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Gentleman's Military Interest Club


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Everything posted by Yankee

  1. Cholera Medal 1865

    Appreciate the search Gentlemen I suppose there can't be more than a handful in existence today. I wonder about the depiction on the reverse if that is the Tree of Life. It is wonderfully executed and a lot of thought had gone into its design. Perhaps it is similar to the Portugese Yellow Fever medal of 1858 in way of award criteria such as doctor, nurse volunteer. They were both given for humanitarian services in their respective capitals. Wonder if other Empires, Kingdoms, Duchies, Principalities had issued medals for such circumstances. If so please mention. Thanks Brian
  2. Cholera Medal 1865

    Hello Can anybody provide the number of Cholera medals awarded. Did they also come in gold and bronze. In a recent auction one fetched an amazing 40,000 dollars more or less including auction fees in silver. Thanks in advance.
  3. Hi Igor Thanks a bunch for providing that excellent research. I suppose the vast majority were awarded in peace time of this type. So this begs the question of how many were awarded for the Balkan Wars of 1912,13 & WWl? Interesting that in the beginning most of the awards went to foreigners is mostly because Alexander brought his own officers I think. I did actually purchase that order of merit from Victor but not the one shown above. As I recall there were 5 or 6 orders of merit all of the same signature telge being offered at once. So I just assumed being so many that they were not scarce. The one you show from vicmart is a Yelge which he describes as being scarce too. Vicmart describes the Yelge piece being early too or is he wrong? At that time remember seeing the order of merit Alexander type with wreath and one with chain but that was 10 or more years ago and I suspect long gone from his list. Did manage to pick up an Alexander type medal of merit from him.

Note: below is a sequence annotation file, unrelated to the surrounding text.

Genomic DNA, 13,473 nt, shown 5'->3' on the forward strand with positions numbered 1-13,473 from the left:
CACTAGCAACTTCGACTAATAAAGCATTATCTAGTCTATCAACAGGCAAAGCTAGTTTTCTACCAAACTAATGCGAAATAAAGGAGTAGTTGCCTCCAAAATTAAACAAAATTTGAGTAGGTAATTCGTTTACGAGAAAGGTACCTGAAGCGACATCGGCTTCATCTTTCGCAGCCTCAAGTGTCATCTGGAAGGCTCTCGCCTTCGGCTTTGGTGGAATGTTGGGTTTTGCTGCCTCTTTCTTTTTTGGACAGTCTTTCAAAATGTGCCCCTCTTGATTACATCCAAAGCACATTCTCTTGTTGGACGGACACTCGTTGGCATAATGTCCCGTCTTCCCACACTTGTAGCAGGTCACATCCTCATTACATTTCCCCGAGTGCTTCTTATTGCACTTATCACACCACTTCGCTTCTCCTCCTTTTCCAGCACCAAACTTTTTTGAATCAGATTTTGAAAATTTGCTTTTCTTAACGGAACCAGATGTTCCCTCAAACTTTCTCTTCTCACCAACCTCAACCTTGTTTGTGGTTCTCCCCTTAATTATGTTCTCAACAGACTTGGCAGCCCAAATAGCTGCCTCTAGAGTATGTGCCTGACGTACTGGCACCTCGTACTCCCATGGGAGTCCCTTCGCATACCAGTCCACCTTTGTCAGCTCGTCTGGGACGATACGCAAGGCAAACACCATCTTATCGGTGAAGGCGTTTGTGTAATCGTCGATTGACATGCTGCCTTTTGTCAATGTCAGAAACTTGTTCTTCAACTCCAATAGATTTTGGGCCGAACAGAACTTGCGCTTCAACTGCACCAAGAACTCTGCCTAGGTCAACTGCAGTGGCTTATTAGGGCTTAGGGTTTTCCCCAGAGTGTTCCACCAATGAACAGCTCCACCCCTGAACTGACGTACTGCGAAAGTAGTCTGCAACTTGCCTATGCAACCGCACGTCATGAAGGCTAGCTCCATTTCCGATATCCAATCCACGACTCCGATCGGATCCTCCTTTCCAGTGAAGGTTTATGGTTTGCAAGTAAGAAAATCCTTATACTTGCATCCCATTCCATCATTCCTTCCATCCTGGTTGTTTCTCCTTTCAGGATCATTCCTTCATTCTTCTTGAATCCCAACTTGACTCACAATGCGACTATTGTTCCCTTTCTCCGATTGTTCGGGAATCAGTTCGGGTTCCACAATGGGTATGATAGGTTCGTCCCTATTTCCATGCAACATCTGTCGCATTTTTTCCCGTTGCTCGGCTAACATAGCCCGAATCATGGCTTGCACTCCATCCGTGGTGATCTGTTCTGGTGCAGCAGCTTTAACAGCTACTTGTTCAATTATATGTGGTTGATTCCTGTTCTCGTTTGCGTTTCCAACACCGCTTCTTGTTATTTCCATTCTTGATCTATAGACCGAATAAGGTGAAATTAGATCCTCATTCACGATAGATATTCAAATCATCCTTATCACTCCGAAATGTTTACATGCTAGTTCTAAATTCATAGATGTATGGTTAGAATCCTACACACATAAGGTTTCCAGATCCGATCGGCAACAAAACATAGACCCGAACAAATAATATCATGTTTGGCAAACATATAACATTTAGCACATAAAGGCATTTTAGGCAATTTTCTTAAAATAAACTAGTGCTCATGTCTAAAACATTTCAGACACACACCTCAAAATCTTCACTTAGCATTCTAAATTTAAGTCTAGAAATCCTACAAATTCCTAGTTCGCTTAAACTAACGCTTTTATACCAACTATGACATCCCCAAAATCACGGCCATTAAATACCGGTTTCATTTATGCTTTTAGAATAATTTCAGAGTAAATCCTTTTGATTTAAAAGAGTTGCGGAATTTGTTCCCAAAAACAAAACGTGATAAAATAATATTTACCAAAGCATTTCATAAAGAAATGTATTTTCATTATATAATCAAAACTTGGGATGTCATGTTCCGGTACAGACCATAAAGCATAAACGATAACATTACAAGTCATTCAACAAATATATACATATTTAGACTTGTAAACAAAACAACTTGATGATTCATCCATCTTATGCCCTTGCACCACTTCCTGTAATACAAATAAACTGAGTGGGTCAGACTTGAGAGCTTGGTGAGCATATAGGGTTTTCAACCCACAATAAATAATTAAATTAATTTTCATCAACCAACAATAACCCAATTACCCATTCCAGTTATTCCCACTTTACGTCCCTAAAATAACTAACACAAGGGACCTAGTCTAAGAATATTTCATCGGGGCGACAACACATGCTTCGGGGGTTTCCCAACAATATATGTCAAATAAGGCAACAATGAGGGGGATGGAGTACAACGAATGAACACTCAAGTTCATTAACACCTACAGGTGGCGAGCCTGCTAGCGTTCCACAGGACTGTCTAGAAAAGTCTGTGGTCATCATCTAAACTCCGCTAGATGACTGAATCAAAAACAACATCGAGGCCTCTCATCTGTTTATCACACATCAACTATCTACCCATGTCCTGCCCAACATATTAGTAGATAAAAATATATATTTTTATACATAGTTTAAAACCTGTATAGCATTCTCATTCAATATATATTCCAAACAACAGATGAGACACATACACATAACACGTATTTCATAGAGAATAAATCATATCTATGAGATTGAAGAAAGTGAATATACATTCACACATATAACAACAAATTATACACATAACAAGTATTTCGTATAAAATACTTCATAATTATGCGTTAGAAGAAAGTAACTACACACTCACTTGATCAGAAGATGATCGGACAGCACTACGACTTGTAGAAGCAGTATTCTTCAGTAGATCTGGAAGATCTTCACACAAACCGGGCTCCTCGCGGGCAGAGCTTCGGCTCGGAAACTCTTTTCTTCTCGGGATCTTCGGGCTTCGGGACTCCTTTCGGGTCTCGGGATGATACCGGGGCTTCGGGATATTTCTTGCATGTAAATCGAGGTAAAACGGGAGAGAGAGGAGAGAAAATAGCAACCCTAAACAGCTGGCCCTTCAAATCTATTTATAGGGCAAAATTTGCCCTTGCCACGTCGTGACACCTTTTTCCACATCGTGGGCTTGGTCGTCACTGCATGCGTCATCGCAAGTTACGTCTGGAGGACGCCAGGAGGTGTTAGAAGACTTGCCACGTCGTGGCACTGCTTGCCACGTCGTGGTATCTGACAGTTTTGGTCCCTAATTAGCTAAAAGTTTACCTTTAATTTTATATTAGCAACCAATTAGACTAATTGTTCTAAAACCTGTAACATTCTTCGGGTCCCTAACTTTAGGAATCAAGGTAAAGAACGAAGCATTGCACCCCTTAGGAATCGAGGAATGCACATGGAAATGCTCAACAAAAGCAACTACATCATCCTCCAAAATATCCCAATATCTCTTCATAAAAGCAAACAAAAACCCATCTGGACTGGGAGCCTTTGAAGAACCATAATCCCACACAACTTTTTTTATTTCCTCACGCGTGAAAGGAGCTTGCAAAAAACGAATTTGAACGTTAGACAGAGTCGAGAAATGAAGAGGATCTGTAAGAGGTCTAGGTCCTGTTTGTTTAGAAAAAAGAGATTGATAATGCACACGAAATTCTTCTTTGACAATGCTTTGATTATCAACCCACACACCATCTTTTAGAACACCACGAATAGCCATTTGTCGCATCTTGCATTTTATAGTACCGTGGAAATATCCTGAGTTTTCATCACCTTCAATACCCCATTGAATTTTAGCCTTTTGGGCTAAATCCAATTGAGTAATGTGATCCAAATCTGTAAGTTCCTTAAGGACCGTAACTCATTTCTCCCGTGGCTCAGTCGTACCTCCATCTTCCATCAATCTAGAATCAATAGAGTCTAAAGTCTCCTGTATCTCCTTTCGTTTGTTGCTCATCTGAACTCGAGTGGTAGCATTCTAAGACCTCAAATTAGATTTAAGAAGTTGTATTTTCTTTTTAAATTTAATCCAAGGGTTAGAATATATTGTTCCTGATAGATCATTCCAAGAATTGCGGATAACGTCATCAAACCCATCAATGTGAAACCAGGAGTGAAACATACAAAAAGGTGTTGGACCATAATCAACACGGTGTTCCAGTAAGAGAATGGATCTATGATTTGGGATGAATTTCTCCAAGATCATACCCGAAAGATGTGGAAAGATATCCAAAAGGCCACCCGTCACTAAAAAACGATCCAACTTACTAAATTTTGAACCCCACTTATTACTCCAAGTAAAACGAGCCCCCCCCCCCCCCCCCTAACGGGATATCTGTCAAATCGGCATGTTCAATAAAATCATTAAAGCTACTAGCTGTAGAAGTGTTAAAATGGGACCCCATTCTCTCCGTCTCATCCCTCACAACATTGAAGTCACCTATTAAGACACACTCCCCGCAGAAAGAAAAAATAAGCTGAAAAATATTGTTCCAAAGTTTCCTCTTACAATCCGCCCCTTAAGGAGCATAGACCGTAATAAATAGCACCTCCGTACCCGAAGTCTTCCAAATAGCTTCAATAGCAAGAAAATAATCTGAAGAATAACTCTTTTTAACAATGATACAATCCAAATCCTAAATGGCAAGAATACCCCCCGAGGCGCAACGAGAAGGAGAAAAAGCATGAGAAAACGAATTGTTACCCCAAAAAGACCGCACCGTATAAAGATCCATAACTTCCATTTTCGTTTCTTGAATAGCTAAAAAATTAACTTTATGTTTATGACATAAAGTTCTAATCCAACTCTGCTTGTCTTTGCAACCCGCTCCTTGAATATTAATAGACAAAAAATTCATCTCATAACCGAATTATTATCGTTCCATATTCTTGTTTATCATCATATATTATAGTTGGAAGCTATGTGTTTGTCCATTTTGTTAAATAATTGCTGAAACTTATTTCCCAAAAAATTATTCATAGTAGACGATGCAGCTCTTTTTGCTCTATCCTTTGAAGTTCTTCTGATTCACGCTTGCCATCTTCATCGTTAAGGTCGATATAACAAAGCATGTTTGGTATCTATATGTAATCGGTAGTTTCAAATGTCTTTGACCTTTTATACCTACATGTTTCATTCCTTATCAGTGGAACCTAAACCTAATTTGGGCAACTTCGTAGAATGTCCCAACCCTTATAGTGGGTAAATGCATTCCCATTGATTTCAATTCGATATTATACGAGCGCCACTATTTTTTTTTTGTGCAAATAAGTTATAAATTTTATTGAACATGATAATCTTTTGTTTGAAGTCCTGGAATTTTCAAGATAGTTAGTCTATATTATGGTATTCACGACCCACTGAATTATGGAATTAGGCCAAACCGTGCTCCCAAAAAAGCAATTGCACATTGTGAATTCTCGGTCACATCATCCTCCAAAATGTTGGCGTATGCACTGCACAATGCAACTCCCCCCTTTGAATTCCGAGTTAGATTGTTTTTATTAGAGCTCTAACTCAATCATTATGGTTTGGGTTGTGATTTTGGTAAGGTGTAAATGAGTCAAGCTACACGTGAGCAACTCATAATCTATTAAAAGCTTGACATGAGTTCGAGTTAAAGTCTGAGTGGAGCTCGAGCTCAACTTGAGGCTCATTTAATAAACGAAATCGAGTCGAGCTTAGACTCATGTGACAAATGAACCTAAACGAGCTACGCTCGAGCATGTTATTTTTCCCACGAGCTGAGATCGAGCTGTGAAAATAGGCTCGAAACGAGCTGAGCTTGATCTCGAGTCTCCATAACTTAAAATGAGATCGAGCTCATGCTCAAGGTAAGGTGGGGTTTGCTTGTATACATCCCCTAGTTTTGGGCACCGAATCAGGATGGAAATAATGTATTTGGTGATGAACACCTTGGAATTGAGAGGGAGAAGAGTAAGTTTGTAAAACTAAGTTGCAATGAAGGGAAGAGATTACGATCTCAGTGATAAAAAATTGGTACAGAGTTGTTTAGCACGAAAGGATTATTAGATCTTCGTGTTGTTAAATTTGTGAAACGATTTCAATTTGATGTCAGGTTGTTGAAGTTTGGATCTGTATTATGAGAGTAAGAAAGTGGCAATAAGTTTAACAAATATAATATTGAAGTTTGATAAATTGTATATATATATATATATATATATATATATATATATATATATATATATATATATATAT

4. Hi Igor Should this one be from the time of the Serbian Bulgarian 1885 conflict? Any idea how many were awarded from that period?
  5. Anything marked CFR, CF Rothe is post WWI. These pieces are nothing more than post war replacements, copies, fakes, etc but they are not from the time of the Monarchy. So so many dealers treat these marks as genuine A-H Monarchy period. I suspect many dealers just don't know and push the narrative its a Rothe so it has to be good.
  6. Order of the Iron Crown

    I remember the Fattovich collection all too well. Never did I see so much A-H material being auctioned off from one collection. When I read the description of a good many lots being of later manufacture but of excellent quality gave me a moment to pause in being careful what to bid on. I knew right away that a lot of these fantastic copies would reappear on unsuspecting dealer lists and auction sites. I recall those fantastic gold collars being sold off dirt cheap. There is nothing to stop an expert jeweler/engraver to make official markings prior to 1918 on them. Have seen some very rare combinations myself recently not being labeled as copies. Basically a lot of collectors are going to get burnt As for myself I did purchase one item & I can only hope the other bidders who participated were in the auction room itself having already examined it. So basically took a chance & hope the dedication is genuine and not something of a 1960's or 70's collectors paid order.
  7. There is one without signature. The merit order right above ( left example ) looks to have no engraver. If there is I can't see with naked eye, who is it?
  8. Hi Igor So basically there are three types of merit order from Ferdinand period. Two with signature and one without. Opps the little head I thought was common with TELGE signature. I have one of them just need to check engraver. Roughly what years were they awarded from by TELGE? Thanks The ones without signature are fake
  9. Hi Igor Is the big head type more rare? Never encountered YELOE engraver or a gold merit order. They must be very rare. Thanks for making me aware.